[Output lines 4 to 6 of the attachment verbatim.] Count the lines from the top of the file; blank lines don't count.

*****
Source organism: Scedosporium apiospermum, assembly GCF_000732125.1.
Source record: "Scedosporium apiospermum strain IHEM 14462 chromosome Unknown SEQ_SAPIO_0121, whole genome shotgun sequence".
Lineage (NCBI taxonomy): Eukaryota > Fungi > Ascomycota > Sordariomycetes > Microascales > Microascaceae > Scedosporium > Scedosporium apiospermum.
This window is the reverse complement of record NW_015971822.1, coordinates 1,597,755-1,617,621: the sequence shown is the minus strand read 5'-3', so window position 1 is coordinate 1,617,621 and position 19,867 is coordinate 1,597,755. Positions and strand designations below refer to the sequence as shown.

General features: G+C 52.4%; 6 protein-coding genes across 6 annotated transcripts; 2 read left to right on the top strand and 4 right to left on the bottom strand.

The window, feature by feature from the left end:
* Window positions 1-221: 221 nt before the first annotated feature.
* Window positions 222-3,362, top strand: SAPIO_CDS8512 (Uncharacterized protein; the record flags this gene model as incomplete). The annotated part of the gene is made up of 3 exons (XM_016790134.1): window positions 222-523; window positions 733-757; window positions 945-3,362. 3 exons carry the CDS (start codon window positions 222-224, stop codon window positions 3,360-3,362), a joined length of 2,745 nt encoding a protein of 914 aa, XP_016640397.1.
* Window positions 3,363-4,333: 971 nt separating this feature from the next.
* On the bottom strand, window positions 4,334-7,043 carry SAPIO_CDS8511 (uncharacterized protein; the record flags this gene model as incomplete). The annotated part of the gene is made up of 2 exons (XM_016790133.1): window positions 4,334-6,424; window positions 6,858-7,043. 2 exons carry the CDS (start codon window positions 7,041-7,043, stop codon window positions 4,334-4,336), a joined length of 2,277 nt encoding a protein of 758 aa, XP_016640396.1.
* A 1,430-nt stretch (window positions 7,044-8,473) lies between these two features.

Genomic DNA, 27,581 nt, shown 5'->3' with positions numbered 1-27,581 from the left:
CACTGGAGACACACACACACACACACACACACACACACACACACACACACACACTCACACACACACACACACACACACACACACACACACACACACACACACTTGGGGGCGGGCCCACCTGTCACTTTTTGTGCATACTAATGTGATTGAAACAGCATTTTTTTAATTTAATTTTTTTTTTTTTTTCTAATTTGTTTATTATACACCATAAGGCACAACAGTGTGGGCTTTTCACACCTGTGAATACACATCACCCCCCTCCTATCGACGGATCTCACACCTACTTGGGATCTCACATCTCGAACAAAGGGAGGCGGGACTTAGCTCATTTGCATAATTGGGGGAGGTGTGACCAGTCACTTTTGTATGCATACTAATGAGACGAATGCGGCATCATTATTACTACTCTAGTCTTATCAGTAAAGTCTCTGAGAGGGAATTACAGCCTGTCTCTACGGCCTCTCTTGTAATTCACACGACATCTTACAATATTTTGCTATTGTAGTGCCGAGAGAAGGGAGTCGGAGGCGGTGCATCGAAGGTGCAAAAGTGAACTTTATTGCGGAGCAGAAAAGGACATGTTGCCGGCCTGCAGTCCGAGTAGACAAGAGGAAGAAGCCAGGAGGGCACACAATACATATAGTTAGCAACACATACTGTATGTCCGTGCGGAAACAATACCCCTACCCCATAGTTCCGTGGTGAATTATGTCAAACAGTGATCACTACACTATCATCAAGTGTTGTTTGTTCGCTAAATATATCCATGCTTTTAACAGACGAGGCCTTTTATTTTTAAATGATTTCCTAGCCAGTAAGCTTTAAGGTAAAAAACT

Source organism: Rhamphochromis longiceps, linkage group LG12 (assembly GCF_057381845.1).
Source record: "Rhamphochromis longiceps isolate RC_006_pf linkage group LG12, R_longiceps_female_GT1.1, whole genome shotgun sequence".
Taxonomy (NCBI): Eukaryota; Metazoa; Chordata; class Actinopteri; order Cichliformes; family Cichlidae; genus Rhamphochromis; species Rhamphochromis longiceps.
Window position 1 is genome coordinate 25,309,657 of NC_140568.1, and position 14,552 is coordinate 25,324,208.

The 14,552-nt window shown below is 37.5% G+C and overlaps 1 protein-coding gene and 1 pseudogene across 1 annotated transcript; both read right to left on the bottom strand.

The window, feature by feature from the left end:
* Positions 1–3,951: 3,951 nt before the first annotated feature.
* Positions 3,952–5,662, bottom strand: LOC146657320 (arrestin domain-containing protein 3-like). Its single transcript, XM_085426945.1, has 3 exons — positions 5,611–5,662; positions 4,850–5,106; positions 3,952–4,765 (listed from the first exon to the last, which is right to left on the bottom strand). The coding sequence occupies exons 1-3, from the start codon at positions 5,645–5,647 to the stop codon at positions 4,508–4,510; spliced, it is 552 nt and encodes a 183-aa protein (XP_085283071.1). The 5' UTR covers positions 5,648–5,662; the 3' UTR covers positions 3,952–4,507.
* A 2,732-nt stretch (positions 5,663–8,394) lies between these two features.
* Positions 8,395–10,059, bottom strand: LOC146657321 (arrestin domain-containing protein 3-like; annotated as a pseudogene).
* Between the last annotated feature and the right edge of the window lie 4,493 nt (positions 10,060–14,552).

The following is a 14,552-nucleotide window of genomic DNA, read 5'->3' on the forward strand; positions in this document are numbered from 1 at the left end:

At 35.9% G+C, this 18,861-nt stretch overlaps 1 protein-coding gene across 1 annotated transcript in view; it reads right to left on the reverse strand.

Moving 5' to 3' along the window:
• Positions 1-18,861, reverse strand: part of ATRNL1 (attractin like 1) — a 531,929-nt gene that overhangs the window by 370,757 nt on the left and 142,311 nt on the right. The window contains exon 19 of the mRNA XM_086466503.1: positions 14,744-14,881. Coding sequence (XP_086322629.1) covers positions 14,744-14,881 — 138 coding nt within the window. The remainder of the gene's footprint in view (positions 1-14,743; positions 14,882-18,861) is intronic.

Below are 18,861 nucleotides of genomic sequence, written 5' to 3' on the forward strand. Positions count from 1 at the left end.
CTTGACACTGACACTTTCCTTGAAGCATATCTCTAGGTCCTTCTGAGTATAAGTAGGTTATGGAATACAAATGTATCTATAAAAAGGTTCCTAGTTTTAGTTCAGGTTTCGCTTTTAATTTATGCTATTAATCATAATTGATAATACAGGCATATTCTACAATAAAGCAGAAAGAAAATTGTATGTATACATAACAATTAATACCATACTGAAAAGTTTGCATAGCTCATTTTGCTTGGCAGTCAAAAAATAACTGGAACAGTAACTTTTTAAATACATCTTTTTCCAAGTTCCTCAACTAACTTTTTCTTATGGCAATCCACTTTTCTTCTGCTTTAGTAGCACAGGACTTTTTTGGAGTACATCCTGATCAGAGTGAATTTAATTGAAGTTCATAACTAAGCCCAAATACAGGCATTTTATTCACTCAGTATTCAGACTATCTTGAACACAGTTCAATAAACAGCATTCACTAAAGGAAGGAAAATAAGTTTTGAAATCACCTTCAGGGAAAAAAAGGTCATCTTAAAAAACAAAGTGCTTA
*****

This window is the reverse complement of record NW_015971822.1, coordinates 1,597,755-1,617,621: the sequence shown is the minus strand read 5'-3', so window position 1 is coordinate 1,617,621 and position 19,867 is coordinate 1,597,755. Positions and strand designations below refer to the sequence as shown.

General features: G+C 52.4%; 6 protein-coding genes across 6 annotated transcripts; 2 read left to right on the top strand and 4 right to left on the bottom strand.

The window, feature by feature from the left end: